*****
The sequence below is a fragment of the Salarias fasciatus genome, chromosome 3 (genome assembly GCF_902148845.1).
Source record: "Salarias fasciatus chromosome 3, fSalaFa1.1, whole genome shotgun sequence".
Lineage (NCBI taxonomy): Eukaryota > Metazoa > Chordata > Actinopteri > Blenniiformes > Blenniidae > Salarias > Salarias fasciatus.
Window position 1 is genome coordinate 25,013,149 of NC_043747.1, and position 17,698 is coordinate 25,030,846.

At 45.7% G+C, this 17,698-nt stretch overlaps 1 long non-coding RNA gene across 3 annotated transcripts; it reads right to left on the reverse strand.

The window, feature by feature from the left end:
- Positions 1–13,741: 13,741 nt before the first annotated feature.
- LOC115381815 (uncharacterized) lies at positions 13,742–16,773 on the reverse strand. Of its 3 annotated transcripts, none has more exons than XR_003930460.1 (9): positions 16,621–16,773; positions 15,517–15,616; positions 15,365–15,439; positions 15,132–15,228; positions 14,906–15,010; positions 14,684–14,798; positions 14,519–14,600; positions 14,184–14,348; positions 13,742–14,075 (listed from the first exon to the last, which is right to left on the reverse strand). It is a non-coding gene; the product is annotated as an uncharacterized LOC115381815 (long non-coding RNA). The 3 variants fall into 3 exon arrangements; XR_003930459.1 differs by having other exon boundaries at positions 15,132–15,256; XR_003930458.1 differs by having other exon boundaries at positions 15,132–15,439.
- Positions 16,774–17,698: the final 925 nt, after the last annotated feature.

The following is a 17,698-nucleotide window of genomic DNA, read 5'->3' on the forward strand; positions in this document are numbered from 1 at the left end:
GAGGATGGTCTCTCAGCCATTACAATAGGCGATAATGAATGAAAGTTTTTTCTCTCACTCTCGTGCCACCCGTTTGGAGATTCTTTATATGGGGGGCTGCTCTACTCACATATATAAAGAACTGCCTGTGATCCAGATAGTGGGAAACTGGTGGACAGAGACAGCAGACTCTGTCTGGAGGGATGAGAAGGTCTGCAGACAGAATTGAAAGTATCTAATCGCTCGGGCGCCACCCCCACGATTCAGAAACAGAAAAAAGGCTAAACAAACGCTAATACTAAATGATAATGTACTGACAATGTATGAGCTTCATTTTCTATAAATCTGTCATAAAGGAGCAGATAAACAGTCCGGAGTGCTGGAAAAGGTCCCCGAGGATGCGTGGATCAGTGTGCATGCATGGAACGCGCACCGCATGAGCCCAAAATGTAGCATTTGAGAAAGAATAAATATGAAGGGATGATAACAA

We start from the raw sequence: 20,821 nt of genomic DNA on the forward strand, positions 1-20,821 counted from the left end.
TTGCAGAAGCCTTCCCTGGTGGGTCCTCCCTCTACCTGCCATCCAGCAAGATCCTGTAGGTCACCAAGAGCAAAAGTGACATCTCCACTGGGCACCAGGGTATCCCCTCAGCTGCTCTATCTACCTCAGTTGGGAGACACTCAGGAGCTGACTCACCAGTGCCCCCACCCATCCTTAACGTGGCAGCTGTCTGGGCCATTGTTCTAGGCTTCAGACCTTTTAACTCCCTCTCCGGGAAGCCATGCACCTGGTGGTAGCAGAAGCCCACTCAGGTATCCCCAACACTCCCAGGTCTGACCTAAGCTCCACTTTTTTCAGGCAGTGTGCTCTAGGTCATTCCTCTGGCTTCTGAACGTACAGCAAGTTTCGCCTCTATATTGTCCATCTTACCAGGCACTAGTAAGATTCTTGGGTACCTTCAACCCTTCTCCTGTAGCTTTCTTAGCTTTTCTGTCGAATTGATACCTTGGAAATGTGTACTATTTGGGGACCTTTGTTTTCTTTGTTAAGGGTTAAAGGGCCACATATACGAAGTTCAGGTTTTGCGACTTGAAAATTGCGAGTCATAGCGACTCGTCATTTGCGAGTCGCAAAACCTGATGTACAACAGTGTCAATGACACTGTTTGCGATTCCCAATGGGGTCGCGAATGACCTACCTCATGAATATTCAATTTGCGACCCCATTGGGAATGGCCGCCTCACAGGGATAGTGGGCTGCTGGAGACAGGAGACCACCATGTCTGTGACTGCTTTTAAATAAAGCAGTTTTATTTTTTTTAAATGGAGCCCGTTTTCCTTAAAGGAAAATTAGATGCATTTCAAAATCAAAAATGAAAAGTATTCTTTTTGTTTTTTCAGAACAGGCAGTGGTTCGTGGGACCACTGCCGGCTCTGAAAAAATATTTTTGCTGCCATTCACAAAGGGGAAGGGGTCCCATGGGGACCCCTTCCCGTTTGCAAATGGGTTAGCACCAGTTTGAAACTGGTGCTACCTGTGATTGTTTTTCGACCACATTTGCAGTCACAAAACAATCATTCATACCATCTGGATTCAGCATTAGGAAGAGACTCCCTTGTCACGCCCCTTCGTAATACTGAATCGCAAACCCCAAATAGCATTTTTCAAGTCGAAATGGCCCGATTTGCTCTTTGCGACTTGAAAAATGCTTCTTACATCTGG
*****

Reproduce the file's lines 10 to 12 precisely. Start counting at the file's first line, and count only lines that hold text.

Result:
The following is a 17,698-nucleotide window of genomic DNA, read 5'->3' on the forward strand; positions in this document are numbered from 1 at the left end:
GAGGATGGTCTCTCAGCCATTACAATAGGCGATAATGAATGAAAGTTTTTTCTCTCACTCTCGTGCCACCCGTTTGGAGATTCTTTATATGGGGGGCTGCTCTACTCACATATATAAAGAACTGCCTGTGATCCAGATAGTGGGAAACTGGTGGACAGAGACAGCAGACTCTGTCTGGAGGGATGAGAAGGTCTGCAGACAGAATTGAAAGTATCTAATCGCTCGGGCGCCACCCCCACGATTCAGAAACAGAAAAAAGGCTAAACAAACGCTAATACTAAATGATAATGTACTGACAATGTATGAGCTTCATTTTCTATAAATCTGTCATAAAGGAGCAGATAAACAGTCCGGAGTGCTGGAAAAGGTCCCCGAGGATGCGTGGATCAGTGTGCATGCATGGAACGCGCACCGCATGAGCCCAAAATGTAGCATTTGAGAAAGAATAAATATGAAGGGATGATAACAA

We start from the raw sequence: 20,821 nt of genomic DNA on the forward strand, positions 1-20,821 counted from the left end.